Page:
This evaluation had several limitations. It provided no information on sensitivity or positive predictive value of incidence surveillance, primarily because we did not have an external measure of the true frequency of recent infections in the population. We did not survey providers to assess barriers to reporting TTH; a survey might have provided useful information on ways to improve reporting. We also did not survey nonmanagerial clinical personnel at commercial laboratories, which might have provided additional insights into improving specimen salvage as well as overall acceptability of the system.
An approach to improving disease reporting by providers might be to make them more aware of both the public health benefit and their legal obligation to report, which in a previous study has been shown to improve reporting rates.25
Both, however, are stated on the report form. Another approach that has been successful in NYC is asking patients directly for this information during patient interviews. NYC has been expanding the number of newly diagnosed patients interviewed for partner notification purposes, and 92.7% of the completed interviews result in obtainment of TTH. Further expansion of such interviews from the 20% of newly diagnosed cases will likely improve overall TTH ascertainment.
In the interim, incidence surveillance should carefully characterize the demographic characteristics of diagnoses with complete information because imputation of TTH and BED values among the missing or untested population are based on these characteristics. Incidence surveillance should also ensure that time trends in incidence estimates and differences between local estimates and national or other jurisdictions do not result from missing testing and treatment information.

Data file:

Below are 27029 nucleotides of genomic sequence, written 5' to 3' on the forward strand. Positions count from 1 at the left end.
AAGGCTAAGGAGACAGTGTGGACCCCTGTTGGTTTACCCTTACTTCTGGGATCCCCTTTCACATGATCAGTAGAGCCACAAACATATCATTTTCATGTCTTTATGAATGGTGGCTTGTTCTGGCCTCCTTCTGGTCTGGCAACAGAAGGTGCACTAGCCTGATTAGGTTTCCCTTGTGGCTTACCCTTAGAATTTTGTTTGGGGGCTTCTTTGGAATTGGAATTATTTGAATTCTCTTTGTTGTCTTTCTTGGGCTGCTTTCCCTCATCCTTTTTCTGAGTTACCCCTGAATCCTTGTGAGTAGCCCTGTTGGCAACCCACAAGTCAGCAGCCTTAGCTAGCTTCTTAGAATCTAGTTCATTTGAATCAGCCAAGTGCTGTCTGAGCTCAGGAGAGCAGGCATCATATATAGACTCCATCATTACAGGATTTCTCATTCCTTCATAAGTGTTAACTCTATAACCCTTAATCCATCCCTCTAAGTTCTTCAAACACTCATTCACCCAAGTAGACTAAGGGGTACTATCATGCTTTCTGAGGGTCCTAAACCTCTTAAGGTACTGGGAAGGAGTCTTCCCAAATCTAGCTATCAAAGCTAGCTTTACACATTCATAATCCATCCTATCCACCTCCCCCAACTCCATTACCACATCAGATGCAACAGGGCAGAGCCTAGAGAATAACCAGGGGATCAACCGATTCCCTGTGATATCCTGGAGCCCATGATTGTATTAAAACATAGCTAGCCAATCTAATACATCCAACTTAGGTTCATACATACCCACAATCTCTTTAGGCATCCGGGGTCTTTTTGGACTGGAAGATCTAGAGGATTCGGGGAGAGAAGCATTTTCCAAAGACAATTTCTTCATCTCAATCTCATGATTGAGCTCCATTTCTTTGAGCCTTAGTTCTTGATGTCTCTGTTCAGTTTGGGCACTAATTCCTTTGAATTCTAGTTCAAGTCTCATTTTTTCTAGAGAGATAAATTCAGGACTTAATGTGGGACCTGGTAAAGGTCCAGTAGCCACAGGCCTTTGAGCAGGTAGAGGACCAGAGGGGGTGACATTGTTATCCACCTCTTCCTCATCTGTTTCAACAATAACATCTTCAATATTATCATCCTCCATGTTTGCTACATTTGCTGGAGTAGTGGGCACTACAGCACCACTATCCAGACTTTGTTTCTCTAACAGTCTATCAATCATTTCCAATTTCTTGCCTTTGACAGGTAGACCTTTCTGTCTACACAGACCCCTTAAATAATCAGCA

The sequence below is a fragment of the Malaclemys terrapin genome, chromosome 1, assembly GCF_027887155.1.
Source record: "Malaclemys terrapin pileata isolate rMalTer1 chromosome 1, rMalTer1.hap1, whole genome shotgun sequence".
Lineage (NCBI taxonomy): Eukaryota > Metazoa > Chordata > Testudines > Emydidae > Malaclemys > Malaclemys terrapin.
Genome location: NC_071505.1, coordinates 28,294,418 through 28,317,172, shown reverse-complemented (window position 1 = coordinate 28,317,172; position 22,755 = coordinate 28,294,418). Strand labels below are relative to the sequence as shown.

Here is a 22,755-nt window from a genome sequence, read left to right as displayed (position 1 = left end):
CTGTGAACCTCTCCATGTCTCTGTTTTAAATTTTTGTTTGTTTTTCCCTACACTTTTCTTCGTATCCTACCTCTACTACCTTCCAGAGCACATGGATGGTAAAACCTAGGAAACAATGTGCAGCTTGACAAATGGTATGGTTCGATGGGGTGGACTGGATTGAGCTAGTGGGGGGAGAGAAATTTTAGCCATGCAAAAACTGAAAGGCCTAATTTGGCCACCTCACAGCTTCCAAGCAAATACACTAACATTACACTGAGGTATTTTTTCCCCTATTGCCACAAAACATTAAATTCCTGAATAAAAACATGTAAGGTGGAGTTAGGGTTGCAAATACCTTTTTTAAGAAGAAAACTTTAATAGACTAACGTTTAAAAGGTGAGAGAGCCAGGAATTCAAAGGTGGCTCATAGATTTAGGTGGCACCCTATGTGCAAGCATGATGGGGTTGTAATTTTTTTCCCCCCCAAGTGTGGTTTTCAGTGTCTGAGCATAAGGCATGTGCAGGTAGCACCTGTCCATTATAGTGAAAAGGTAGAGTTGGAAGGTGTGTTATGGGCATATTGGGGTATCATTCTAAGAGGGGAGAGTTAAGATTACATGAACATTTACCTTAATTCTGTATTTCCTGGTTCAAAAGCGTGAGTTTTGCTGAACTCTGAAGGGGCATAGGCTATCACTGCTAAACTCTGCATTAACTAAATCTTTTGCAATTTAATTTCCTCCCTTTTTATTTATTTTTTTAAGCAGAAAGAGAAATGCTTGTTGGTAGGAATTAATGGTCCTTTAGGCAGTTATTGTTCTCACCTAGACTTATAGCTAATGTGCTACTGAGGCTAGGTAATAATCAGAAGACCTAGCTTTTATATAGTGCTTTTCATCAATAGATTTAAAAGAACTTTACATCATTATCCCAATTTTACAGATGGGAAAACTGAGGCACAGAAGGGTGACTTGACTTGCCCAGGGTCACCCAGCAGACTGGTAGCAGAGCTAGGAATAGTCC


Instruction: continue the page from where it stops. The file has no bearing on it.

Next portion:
Specimen salvage, BED testing completion, and timeliness.
As a result of this evaluation, DOHMH personnel made clinical laboratorians more aware of their legal obligation to submit remnant samples, which has improved salvage rates. We also recommend that DOHMH and CDC work more closely with clinical laboratorians to improve their standardized protocol for remnant specimen packaging and shipping. Changes to routine surveillance are necessary to improve timeliness because the majority of time between diagnosis and receipt of BED test results is related to investigating new diagnoses and establishing eligibility for STARHS. Evaluation of routine surveillance should be conducted and is planned, but was beyond the scope of this evaluation.
Another possibility is to allow clinical laboratories to perform the BED test themselves, perhaps simultaneously with WB testing at the clinical laboratory, thereby eliminating the need to ship specimens and improving timeliness. This will require FDA approval of BED testing for clinical use, which reportedly has not occurred because of concerns regarding the validity of results on an individual level.5,21